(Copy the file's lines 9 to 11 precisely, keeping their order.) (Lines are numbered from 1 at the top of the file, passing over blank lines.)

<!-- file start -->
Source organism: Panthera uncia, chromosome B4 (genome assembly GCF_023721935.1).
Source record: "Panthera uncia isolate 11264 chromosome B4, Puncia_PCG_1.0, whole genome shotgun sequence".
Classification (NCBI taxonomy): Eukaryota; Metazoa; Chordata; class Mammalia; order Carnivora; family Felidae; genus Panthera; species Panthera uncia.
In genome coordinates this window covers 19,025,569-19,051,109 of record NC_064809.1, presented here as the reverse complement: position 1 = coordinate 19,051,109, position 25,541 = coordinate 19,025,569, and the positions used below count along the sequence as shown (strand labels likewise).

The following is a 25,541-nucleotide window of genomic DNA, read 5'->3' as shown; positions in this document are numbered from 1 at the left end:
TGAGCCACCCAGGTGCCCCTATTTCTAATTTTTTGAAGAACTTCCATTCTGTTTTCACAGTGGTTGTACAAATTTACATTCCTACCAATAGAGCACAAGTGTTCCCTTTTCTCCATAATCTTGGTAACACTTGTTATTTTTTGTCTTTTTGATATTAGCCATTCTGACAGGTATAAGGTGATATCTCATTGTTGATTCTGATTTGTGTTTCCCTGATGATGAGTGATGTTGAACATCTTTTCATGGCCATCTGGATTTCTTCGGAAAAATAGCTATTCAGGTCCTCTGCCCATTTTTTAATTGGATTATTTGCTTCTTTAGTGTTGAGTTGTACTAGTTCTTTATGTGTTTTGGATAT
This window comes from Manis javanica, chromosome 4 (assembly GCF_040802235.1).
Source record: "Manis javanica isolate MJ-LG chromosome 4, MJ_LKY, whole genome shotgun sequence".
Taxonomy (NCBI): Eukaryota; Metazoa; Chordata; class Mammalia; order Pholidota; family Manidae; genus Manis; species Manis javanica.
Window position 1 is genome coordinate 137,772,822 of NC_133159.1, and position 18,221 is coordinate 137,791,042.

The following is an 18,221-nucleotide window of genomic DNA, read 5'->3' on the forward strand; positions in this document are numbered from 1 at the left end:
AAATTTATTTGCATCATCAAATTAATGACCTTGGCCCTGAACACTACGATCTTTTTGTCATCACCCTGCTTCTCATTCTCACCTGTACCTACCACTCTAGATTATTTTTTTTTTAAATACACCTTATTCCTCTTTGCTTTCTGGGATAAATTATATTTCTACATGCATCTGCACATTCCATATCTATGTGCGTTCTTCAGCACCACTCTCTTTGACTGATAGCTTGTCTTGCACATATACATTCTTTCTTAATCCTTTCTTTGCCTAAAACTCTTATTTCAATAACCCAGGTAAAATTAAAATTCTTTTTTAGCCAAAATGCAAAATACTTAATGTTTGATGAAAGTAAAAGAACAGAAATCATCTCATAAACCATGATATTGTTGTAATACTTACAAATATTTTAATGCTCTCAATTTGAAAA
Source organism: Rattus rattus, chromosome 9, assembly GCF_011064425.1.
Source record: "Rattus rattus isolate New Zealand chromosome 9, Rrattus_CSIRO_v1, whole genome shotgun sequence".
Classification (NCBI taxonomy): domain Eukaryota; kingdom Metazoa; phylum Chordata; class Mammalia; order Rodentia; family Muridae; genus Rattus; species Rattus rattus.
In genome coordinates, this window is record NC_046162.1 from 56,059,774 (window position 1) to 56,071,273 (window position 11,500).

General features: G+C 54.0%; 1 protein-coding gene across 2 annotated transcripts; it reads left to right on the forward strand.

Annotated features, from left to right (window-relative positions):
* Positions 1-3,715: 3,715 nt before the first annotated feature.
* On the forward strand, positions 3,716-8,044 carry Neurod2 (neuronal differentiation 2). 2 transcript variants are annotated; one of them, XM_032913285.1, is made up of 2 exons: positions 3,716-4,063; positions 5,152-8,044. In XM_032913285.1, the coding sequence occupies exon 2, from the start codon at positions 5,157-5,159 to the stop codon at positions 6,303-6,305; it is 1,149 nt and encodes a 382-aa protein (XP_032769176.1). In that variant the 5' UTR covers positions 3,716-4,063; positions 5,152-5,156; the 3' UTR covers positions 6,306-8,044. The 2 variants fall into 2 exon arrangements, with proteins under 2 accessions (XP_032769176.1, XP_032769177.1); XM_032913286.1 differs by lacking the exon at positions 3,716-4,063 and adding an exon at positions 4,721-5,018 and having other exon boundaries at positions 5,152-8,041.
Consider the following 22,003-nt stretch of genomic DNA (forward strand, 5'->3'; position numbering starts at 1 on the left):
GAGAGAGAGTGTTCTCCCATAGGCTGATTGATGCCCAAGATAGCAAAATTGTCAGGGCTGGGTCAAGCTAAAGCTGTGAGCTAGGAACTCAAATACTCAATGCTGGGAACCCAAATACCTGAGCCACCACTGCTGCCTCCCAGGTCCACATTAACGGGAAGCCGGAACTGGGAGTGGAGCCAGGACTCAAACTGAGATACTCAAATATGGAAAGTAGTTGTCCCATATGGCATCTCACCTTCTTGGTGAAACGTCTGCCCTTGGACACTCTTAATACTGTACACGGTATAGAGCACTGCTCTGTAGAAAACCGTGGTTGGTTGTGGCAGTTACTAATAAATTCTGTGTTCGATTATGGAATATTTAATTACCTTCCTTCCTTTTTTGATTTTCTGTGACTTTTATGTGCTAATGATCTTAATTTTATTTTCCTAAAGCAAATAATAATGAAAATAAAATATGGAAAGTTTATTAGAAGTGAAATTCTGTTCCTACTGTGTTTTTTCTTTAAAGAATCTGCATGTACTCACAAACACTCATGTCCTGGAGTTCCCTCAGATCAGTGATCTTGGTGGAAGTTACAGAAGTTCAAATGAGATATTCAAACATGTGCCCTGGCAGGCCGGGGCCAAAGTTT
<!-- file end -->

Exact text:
Taxonomy (NCBI): Eukaryota; Metazoa; Chordata; class Mammalia; order Pholidota; family Manidae; genus Manis; species Manis javanica.
Window position 1 is genome coordinate 137,772,822 of NC_133159.1, and position 18,221 is coordinate 137,791,042.

The following is an 18,221-nucleotide window of genomic DNA, read 5'->3' on the forward strand; positions in this document are numbered from 1 at the left end: